CC: Do you plan to pursue more serious roles after this film or stick with comedy?

JF: Yeah, you know I don't ever see myself doing a super-gritty, hard-core drama. Like, I don't ever see myself playing a drug addict, or a rape victim, or anything like that, mostly because I really carry around the energy of my project with me. I carried around the energy of this woman [Laura]. It was uncomfortable to walk around with her impulsiveness and her disorder because I'm a pretty orderly person ... I think that if I did a really, really heavy drama I just don't want to carry that around. I really admire actors who can go there ... but I feel like you really have to escape from your own life in order to do that. I like my life so I don't really want to have to disappear from it for six months and then have to find my way back. Life is too short. So maybe as an artist that will limit me in some way -- but I hope not. But I do love getting to do roles like this because it's just far enough, it's just dark enough, and it has a little bit of comedy ... I think it would be really hard for me to play someone super serious 'cause I just am not super serious.

CC: So you wouldn't be interested in playing a raging alcoholic, unlike Laura, on the extreme end of the spectrum, like Tilda Swinton in Julia?

Tilda SwintonJF: Tilda Swinton is a great example of a person who completely disappears into a role. Daniel Day-Lewis, Tilda Swinton, and Russell Crowe -- these people, they are 100% these characters and they're such an enigma in life to me. I don't know if I have that in me, necessarily, but maybe that'll change. Maybe I'll get older and that'll be a challenge I'll want to take on. It's hard to say. It's all so fluid.

CC: What did you identify with then, with Laura?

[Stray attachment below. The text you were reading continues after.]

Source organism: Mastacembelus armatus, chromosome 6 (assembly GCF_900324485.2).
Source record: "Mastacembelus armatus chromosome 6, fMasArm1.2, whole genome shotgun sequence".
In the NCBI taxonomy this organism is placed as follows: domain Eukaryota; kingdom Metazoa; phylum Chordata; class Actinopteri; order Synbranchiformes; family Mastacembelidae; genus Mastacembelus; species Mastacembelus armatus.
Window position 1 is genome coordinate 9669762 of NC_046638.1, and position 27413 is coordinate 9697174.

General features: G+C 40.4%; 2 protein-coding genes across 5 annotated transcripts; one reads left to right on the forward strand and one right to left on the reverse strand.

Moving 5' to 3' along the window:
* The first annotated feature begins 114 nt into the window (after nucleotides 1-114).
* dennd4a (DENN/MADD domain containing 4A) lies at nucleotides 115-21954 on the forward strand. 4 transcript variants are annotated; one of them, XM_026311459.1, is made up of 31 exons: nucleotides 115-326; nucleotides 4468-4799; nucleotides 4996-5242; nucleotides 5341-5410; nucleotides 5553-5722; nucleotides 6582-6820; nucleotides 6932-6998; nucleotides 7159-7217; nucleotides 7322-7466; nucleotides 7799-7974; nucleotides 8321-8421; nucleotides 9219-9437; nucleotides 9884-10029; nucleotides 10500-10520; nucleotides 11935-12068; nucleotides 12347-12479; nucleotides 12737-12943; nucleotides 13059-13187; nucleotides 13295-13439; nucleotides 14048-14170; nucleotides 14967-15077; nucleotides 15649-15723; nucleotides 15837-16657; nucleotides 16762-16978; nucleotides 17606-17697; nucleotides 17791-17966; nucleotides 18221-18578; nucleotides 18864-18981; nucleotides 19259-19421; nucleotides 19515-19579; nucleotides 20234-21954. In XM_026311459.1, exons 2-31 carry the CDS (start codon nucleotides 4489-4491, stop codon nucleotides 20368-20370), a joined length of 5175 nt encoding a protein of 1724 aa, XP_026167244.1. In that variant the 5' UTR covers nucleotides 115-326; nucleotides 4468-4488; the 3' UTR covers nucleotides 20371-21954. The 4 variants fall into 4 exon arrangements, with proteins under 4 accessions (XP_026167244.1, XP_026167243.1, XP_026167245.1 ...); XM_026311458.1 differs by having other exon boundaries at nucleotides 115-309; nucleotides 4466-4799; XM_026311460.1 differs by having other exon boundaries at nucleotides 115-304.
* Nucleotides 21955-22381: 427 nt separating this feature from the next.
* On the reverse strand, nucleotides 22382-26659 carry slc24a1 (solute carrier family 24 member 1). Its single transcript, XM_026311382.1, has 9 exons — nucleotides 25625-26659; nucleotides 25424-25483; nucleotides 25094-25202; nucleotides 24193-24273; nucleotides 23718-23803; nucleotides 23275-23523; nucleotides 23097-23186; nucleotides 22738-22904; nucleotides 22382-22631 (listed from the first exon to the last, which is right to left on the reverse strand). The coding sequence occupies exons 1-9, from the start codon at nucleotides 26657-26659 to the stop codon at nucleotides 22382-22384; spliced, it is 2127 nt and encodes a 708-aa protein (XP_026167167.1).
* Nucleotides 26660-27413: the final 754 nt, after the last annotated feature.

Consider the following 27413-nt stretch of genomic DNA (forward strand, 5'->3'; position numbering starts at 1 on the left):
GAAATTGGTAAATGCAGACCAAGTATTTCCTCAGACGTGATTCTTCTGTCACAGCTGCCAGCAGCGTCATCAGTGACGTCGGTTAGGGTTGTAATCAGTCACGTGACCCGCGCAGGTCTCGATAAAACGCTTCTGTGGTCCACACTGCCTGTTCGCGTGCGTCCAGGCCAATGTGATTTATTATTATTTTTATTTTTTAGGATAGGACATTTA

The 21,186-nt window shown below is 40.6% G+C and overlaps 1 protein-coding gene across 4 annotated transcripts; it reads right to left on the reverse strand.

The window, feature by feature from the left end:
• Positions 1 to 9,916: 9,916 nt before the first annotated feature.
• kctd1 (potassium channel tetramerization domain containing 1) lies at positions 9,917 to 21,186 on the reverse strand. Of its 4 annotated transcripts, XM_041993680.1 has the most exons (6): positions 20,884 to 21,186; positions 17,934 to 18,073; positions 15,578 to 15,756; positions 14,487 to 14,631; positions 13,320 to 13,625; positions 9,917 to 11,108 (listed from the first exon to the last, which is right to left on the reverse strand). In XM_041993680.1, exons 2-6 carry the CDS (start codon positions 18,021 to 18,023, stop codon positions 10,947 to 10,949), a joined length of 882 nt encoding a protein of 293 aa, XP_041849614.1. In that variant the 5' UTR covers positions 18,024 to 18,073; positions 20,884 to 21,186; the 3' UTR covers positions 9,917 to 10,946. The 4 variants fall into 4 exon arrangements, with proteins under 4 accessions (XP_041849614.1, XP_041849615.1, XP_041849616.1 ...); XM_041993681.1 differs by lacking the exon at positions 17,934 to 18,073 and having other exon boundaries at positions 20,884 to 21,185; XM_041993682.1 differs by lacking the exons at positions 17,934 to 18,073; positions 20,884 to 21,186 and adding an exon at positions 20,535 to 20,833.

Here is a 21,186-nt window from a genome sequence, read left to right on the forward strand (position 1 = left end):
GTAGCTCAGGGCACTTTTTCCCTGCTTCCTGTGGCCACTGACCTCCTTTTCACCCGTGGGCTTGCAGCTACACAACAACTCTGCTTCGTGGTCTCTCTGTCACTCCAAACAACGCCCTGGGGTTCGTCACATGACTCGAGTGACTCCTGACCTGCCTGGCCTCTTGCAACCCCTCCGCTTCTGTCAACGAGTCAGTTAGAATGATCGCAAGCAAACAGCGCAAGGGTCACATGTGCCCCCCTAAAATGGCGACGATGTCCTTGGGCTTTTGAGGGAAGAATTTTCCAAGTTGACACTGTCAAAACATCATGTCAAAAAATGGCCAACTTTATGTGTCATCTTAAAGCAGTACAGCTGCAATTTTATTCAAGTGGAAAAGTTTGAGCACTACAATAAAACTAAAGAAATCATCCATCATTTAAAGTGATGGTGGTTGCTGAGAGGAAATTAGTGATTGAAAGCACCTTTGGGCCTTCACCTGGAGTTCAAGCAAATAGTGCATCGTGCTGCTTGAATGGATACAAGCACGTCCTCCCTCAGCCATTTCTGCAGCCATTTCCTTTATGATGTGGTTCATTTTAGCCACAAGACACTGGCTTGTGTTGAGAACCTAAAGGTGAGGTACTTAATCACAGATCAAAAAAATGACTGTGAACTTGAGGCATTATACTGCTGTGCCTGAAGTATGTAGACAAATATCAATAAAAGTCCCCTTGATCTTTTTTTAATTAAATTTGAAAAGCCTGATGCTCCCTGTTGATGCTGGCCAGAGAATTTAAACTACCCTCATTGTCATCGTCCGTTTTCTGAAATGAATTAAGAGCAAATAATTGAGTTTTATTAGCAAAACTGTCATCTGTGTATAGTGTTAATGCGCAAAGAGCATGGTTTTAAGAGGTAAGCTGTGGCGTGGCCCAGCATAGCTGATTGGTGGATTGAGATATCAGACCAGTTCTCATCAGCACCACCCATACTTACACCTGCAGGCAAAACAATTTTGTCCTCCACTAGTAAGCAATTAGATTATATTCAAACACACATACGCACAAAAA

JF: I was married for almost eight years, and I was going through a divorce at the time that I read this script. Getting a divorce really shakes up everything you thought your life was going to be. So I really identified with what happens to the character of Laura. She was on this track. She thought she was going to be married, she thought she was going to grow old with this man, and he dies suddenly. There's also for her this real guilt that she has to carry around because she was unhappy in her marriage. She probably wished she could get out. Her life was probably better for being out of it, yet she never wanted him to die. She didn't mean to get this freedom in this way ... I don't know if you've ever been divorced but it's really similar. It's like, "I'm so happy to have made the decision to go another way with my life and yet I have such guilt about the people I disappointed and even myself -- my disappointments." So I felt like I just kind of got it. I kind of got some of those elements, so I brought that into the role. And it was actually really therapeutic. It was a good thing.

CC: The scene where Laura screams, "You are such an asshole to me!" to her son is a line I bet many moms will cheer. Do you have a favorite scene or line in the film?

JF: The "you suck scene" is what we would call it [laughs]. That was one of my favorite scenes. I couldn't wait to film it. I thought it was so brave to have a mom tell her son that he's an asshole in that way, but she really means it. But moms have wanted to say that, right? They've wanted to say, "You are such an asshole to me -- why?" I think because she's not saying, "You are an asshole," she's saying "You're such an asshole to me." She's so vulnerable in that moment that she's saying, "I can't pretend anymore like it doesn't hurt my feelings when you're jerky to me." So I love that scene. That felt like that Alice Doesn't Live Here Anymore moment where she's like, "Here's your pen! You write down all your problems! Just start writin'! You just write 'em out!" I love that scene, so that was one that really attracted me to the movie.

CC: What's next?

JF: Well, I have a movie that opened yesterday called Solitary Man with Susan Sarandon and Michael Douglas [the tale of an indiscreet car magnate whose life hits the skids]. And I just finished filming a movie called Hall Pass with Owen Wilson, Christina Applegate, and Jason Sudeikis and it comes out next April [a Farrelly brother farce about what happens when a wife allows her hubby to cheat]. Solitary Man's a drama and then Hall Pass -- big comedy! [laughs]